Koori History Newspaper Archive

Equality backed for 'new ATSIC'

Australian April 25, 2009
Author: Patricia Karvelas, Political correspondent |

AN independent national indigenous body, which does not deliver services and has equal representation of men and women, has been agreed to by 100 Aboriginal and Torres Strait Islander leaders from around Australia.

The decision to form a body which mandates equal representation for women comes after former ATSIC chief Lowitja O'Donoghue unleashed a furious attack on the disbanded body, claiming its male leaders were preoccupied with drinking, gambling and womanising.

At a closed-door meeting in Adelaide last month, where indigenous leaders were hammering out how the successor to the Aboriginal and Torres Strait Islander Commission should be constituted, Ms O'Donoghue said the organisation she headed for six years in the 1990s "supported the greedy, not the needy".

Last night she told The Weekend Australian that Aboriginal women wanted a body that included them properly.

"I think it's a good idea. I think that was a problem with ATSIC. We didn't have enough balance and our women are leaders in the community and they were missed by me anyway," she said.

But the meeting could not decide on whether the national representative body should use a delegate or direct election model, or on the role of merit selection in either model.

Ms O'Donoghue said she did not support a directly elected body because Aboriginal people would always want to support their own people. "My view is that we are not a democratic people, we want to vote for our own because you can influence how your own family are going to make decisions," she said.

Federal Indigenous Affairs Minister Jenny Macklin wants to see the new representative group established by year's end.

She has asked Aboriginal Social Justice Commissioner Tom Calma to advise on an interim body that could run from the middle of this year until the permanent representation model was ready.

A summary of the meeting's conclusions reveals that while federal government money would be initially required to set the body up, ultimately indigenous people want a body separate to government that uses philanthropic and corporate money to operate. "Participants strongly expressed a view that while government funding would be required for the establishment period of the national representative body it needs to be able to operate independent from government," it says.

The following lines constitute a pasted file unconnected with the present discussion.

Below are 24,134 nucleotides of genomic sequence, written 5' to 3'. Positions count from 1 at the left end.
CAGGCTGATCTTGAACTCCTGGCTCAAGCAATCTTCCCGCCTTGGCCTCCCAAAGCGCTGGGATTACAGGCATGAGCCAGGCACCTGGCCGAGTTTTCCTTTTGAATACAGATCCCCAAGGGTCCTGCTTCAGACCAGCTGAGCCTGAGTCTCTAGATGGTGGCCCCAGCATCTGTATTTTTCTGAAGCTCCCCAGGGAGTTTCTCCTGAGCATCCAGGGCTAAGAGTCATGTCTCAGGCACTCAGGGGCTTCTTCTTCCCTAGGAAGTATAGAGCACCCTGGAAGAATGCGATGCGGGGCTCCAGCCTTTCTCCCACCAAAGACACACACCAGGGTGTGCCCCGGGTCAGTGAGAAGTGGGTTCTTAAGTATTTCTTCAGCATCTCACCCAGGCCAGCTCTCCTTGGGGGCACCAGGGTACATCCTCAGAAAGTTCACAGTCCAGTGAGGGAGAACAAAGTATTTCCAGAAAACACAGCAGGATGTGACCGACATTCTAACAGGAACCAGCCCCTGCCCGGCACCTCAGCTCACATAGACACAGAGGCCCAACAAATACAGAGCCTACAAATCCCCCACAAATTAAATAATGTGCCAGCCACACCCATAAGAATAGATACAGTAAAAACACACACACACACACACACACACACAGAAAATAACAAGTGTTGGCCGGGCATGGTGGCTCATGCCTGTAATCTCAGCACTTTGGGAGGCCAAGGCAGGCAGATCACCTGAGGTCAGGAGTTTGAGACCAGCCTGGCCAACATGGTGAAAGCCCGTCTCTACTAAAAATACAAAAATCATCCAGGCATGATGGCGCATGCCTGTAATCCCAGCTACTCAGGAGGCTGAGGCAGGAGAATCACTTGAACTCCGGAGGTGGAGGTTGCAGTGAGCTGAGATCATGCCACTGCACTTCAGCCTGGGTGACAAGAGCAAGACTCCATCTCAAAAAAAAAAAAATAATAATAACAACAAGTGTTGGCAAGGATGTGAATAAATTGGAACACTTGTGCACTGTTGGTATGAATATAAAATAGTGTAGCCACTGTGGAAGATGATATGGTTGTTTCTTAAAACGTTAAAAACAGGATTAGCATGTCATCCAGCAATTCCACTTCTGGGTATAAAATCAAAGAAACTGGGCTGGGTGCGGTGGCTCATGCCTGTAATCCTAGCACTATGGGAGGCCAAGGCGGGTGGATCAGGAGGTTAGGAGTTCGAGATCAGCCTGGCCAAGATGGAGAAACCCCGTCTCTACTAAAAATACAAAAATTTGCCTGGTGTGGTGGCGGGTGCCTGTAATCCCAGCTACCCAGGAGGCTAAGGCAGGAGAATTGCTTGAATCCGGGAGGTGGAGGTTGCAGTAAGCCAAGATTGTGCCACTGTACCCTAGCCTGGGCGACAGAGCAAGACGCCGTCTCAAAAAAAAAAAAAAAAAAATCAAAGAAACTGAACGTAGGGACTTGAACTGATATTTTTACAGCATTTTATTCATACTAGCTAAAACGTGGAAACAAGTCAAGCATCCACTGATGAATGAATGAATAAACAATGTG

A substantial majority of participants said they wanted a fund established to give the body a capital base, and wanted the body to be set up through a future fund financed via a percentage of mining tax receipts. They also want the body to gain charitable status to receive tax-free donations. The national representative body would play over the next 20 years a leading role in achieving constitutional recognition and a treaty.

In a separate statement, Mr Calma said there was strong support for the representative body to primarily be an advocacy body and to focus on holding government to account for its performance in programs, service delivery and policy development.

"There was consensus that the representative body should play a unifying role among Aboriginal and Torres Strait Islander communities and contribute to Aboriginal and Torres Strait Islander people controlling their own destiny and being economically independent," Mr Calma said.

Workshop participants agreed that the new body should ensure the participation of young people, people with disability, members of the Stolen Generations and mainland Torres Strait Islanders.

There was also strong support for a body that represented the diversity of Aboriginal and Torres Strait Islander people in terms of geographical locations, relationship to country and cultural diversity.

Mr Calma said participants endorsed standards of behaviour for members and employees -- known as the Nolan principles -- which included selflessness, integrity, objectivity, accountability, openness, leadership and honesty.